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Fuzzing Qt for fun and profit A brief introduction to fuzzing and how we successfully use it in Qt

Many KDAB engineers are part of the Qt Security Team. The purpose of this team is to get notified of security-related issues, and then decide the best course of action for the Qt project.

Most of the time, this implies identifying the problem, creating and submitting a patch through the usual Qt contribution process, waiting for it to be merged in all the relevant branches, and then releasing a notice to the users about the extent of the security issue. We also work together with downstreams, such as our customers, Linux distributions and so on, in order to minimize the risks for Qt users of exposing the security vulnerability.

However, that’s only part of the story. As part of the security team, we can’t simply wait for reports to fall in our laps; we also need to have a proactive approach and constantly review our code base and poke it in order to find problems. For that, we use a variety of tools: the excellent Coverity Scan service; the sanitizers available in GCC and Clang; clazy, maintained by KDAB’s engineer Sérgio Martins; and so on.

Note that all these tools help catch any sorts of bugs, not only the security-related ones. For instance, take a look at the issues found and fixed by looking at the Undefined Behavior Sanitizer’s reports, and the issues fixed by looking at Coverity Scan’s reports.

Today I want to tell you a little more about one of the tools used to test Qt’s code: the American Fuzzy Lop, or AFL to friends.

Fuzzing

What is AFL? It’s a fuzzer: a program that keeps changing the input to a test in order to make it crash (or, in general, misbehave). This “mutation” of the input goes on forever — AFL never ends, just keeps finding more stuff, and optimizes its own searching process.

AFL gained a lot of popularity because:

  • it is very fast (it instruments your binaries);
  • it uses state-of-the-art algorithms to mutate the input in ways that maximize the effect on the target program;
  • the setup is immediate;
  • it has a very nice text-based UI.

The results speaks for themselves: AFL has found security issues in all major libraries out there. Therefore, I decided to give it a try on Qt.

The setup

Setting up AFL is straightforward: just download it from its website and run make. That’s it — this will produce a series of executables that will act as a proxy for your compiler, instrumenting the generated binaries with information that AFL will need. So, after this step, we will end up with afl-gcc, afl-g++ and so on.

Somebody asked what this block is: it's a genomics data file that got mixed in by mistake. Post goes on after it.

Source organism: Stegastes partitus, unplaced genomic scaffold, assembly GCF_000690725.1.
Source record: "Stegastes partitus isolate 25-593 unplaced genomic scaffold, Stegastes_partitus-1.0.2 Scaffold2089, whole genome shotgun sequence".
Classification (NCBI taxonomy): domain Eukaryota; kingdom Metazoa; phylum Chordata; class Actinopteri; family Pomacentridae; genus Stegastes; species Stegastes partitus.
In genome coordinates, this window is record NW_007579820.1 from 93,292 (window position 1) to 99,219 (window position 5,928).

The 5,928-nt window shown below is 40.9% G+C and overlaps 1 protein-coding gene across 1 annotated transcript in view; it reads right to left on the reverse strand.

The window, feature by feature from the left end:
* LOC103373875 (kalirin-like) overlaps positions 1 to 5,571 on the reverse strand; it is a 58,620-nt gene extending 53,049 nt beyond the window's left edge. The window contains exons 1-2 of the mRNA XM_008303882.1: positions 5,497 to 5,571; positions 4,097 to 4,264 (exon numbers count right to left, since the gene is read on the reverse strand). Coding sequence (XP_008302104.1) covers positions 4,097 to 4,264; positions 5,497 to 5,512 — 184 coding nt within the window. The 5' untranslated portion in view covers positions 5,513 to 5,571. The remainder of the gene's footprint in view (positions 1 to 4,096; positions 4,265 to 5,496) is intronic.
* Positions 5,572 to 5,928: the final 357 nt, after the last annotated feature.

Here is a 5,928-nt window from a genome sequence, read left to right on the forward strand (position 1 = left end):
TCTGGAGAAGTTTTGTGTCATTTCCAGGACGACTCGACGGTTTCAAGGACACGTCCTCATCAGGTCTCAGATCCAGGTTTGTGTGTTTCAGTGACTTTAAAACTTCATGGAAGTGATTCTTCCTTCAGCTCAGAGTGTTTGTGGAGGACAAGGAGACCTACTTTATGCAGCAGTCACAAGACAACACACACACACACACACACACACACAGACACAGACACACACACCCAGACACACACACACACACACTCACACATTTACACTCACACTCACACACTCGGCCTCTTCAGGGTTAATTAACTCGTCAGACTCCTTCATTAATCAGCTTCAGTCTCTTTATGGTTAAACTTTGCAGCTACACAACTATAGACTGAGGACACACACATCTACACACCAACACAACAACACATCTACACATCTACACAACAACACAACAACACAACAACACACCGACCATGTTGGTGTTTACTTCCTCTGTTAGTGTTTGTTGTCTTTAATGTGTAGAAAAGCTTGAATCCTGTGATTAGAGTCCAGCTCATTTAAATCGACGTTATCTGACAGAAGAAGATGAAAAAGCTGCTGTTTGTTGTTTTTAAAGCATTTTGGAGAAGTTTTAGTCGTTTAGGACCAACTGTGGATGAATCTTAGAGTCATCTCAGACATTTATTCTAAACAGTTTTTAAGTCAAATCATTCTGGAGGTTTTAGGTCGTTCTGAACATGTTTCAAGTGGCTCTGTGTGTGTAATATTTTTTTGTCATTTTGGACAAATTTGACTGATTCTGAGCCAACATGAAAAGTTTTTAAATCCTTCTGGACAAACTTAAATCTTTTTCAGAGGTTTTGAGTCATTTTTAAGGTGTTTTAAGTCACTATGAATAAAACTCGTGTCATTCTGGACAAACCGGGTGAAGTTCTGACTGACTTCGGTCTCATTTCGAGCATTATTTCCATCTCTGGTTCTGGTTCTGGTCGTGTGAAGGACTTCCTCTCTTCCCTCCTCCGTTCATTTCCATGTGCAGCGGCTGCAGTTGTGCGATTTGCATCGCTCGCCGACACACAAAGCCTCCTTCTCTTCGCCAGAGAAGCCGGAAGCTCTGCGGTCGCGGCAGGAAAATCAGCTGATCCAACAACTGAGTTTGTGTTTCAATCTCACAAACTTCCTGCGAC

You can go ahead and build an instrumented Qt. If you’ve never built Qt from source, here’s the relevant documentation. On Unix systems it’s really a matter of running configure with some options, followed by make and optionally make install. The problem at this step is making Qt use AFL’s compilers, not the system ones. This turns out to be very simple, however: just export a few environment variables, pointing them to AFL’s binaries:

export CC=/path/to/afl-gcc
export CXX=/path/to/afl-g++
./configure ...
make

And that’s it, this will build an instrumented Qt. (A more thorough solution would involve creating a custom mkspec for qmake; this would have the advantage of making the final testscase application also use AFL automatically. For this task, however, I felt it was not worth it.)

Creating a testcase

What you need here is to create a very simple application that takes an input file from the command line (or stdin) and uses it to stress the code paths you want to test.

Now, when looking at a big library like Qt, there are many places where Qt reads untrusted input from the user and tries to parse it: image loading, QML parsing, (binary) JSON parsing, and so on. I decided to give a shot at binary JSON parsing, feeding it with AFL’s mutated input. The testcase I built was straightforward: